Yet, in 2010-11, the year the Coalition came to power, 60 were built, the official figures show.
Only South Tyneside, where 1,050 affordable homes were completed last year, bucked the trend, cutting the decline across the region to 15.3 per cent.
Last week, the department for communities and local government (DCLG) claimed its record on affordable housing since 2010 was a “clear success story”.
But ministers totted up four years’ of figures to reach that tally – and the statistics for previous years reveal a different story.
Rachel Fisher, head of policy at the National Housing Federation, said: “It is nowhere near enough.
“Demand is still far exceeding supply. England needs around 240,000 new homes a year. We need to build more of the right homes, in the right place, at the right price.”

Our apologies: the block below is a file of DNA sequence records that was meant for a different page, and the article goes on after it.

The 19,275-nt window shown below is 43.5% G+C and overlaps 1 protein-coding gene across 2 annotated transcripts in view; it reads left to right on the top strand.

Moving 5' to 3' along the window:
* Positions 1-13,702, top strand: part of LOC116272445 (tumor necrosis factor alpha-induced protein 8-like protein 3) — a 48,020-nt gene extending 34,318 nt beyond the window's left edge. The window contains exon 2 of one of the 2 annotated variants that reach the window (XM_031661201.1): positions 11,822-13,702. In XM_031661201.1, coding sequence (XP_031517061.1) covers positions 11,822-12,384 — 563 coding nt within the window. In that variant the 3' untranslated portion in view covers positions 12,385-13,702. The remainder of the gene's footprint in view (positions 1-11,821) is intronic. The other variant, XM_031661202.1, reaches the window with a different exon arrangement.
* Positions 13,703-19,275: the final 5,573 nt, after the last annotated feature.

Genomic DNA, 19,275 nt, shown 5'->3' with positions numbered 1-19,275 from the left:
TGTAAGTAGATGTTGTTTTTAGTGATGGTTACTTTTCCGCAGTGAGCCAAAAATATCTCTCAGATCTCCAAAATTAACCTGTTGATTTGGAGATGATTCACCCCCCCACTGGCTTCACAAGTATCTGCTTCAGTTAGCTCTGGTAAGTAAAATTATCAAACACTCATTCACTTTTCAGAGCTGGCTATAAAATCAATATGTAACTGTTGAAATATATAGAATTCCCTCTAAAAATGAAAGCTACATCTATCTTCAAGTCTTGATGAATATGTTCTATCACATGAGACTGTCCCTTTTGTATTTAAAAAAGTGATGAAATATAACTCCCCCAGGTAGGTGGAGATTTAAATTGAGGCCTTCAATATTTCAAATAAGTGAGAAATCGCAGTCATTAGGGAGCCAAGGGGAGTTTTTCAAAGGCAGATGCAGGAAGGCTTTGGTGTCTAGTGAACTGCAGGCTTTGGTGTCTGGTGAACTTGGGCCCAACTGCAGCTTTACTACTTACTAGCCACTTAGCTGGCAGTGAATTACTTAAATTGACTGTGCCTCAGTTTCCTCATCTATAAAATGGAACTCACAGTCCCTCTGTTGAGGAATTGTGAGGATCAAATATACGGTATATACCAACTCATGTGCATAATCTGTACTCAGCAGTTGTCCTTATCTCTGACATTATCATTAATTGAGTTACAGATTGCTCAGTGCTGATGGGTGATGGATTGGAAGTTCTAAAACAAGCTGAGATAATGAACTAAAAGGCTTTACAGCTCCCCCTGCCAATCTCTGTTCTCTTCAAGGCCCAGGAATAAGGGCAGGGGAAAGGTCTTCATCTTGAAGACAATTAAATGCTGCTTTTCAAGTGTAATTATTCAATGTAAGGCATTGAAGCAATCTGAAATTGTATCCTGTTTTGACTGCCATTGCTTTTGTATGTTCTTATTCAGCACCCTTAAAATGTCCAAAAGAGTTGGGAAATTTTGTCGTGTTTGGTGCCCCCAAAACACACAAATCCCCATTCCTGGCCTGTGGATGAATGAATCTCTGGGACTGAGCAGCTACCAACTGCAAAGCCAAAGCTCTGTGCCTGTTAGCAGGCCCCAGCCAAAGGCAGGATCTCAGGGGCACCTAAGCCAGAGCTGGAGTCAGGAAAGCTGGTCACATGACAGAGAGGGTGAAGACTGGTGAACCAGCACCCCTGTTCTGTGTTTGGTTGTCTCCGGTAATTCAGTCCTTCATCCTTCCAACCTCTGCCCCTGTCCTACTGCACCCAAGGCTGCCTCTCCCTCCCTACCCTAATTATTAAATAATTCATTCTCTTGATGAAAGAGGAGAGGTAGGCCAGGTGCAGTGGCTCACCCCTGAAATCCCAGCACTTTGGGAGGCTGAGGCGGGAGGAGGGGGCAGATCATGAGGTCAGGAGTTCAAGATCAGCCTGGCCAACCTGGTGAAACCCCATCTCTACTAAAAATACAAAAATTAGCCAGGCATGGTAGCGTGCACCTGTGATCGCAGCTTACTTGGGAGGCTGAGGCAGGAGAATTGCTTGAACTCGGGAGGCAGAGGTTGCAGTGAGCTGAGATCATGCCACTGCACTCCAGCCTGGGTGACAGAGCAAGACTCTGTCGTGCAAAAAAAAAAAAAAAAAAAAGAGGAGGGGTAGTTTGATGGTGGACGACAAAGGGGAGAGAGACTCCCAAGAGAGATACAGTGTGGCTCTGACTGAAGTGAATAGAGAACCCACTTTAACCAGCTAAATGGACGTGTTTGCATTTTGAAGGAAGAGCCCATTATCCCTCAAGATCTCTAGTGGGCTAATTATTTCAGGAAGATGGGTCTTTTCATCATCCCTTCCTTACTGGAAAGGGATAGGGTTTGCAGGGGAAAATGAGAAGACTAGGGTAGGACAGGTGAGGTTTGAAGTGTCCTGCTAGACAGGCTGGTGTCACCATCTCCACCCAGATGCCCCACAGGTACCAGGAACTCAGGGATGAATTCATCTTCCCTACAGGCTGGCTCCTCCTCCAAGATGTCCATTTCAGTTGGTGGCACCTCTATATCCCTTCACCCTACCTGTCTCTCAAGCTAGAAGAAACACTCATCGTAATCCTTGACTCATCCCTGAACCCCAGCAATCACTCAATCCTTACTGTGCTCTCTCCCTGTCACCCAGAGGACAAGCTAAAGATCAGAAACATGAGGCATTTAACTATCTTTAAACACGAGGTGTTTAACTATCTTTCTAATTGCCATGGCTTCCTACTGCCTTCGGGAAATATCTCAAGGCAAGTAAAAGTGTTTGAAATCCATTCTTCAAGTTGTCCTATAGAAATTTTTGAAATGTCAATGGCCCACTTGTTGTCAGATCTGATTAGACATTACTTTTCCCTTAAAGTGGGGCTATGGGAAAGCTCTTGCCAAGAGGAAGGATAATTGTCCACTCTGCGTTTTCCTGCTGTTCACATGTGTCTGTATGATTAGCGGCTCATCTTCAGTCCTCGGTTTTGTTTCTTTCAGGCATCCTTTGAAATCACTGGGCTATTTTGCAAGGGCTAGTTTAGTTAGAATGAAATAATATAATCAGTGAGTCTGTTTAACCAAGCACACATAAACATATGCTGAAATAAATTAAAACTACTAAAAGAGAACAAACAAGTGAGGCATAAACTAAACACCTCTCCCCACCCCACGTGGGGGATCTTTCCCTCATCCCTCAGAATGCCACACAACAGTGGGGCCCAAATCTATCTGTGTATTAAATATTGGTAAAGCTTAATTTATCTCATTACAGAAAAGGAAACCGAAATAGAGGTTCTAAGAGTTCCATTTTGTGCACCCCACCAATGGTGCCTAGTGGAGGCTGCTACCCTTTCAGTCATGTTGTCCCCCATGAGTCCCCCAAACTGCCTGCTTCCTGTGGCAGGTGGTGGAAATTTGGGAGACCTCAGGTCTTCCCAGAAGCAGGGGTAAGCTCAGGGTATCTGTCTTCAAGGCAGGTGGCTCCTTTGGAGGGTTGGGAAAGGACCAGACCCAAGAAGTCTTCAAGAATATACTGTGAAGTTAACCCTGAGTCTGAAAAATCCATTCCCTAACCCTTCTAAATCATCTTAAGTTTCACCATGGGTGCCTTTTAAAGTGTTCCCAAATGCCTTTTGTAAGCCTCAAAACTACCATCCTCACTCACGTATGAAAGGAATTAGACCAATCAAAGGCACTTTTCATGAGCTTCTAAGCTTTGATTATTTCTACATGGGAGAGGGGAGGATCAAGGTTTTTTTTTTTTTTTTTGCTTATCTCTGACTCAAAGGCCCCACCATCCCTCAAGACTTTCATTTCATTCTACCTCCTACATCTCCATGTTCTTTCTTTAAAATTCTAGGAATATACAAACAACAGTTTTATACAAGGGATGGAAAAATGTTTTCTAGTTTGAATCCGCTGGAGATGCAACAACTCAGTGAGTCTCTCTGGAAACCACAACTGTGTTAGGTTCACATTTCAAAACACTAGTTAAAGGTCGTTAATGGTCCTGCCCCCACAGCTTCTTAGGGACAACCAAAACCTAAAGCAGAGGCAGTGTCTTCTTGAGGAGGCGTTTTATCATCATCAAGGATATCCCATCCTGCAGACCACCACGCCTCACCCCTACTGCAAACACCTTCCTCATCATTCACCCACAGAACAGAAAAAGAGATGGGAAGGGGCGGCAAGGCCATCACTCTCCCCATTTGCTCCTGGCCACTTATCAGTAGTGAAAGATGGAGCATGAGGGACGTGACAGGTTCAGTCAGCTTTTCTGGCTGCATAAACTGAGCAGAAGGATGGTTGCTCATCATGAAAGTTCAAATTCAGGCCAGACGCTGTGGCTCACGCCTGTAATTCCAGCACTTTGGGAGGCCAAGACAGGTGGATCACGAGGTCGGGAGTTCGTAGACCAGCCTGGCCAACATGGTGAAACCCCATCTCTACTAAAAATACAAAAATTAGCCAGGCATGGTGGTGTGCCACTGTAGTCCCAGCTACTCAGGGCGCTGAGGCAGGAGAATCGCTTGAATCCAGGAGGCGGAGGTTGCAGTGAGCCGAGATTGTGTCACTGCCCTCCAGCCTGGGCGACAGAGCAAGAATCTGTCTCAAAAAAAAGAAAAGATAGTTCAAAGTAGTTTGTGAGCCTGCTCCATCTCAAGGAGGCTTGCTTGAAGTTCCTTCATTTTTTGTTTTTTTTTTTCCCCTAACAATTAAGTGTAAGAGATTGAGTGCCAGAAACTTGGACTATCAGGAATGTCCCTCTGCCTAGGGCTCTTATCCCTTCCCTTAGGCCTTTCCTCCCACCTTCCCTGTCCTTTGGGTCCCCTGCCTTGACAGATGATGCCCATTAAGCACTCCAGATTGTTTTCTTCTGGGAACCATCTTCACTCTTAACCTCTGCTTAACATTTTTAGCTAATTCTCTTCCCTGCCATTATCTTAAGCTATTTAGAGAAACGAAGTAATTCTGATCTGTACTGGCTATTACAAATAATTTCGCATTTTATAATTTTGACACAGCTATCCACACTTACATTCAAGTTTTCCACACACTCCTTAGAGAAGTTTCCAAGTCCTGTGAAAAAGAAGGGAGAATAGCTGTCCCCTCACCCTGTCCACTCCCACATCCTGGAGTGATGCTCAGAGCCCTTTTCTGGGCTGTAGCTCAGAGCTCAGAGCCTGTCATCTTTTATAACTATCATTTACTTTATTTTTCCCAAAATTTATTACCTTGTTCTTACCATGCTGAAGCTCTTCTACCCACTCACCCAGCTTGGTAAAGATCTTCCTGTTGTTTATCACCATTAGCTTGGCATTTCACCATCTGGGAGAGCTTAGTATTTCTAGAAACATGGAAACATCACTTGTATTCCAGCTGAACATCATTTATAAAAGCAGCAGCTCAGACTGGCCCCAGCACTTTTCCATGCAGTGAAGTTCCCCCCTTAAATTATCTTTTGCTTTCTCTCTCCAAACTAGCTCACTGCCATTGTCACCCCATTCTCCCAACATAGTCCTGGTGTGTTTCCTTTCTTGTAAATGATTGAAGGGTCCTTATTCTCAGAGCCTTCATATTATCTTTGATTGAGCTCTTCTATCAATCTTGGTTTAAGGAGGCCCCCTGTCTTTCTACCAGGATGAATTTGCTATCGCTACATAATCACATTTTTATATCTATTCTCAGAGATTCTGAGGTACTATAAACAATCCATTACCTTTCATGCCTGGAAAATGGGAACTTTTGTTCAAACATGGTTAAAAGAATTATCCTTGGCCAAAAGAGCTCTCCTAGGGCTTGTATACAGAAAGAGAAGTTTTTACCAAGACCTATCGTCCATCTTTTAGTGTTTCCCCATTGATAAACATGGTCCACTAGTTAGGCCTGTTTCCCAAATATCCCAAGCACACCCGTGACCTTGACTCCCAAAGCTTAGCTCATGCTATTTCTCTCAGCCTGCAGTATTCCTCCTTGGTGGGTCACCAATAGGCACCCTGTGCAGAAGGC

Emma Reynolds, for Labour, said: “We have repeatedly called for action on housing supply, particularly on the need for more affordable homes, but this government has failed to act.
“Under David Cameron, the number of homes built has fallen to the lowest level in peacetime since the 1920s.”
The chronic shortage of housing is an issue rising up the political agenda, with hundreds of thousands of families languishing on council waiting lists.
Meanwhile, town halls remain barred from borrowing money to build homes, as the Government relies on the private sector to step in.
But Kris Hopkins, the housing minister said: “Our affordable house-building efforts are a clear success story, with nearly 200,000 new affordable homes delivered since April 2010.
“It means families have new homes available to them, whether to rent at an affordable rate or to buy through our shared ownership schemes.”
Across England, 41,654 affordable homes were built last year – well down on the 53,172 in the year before the last general election.
Source – Northern Echo, 20 June 2014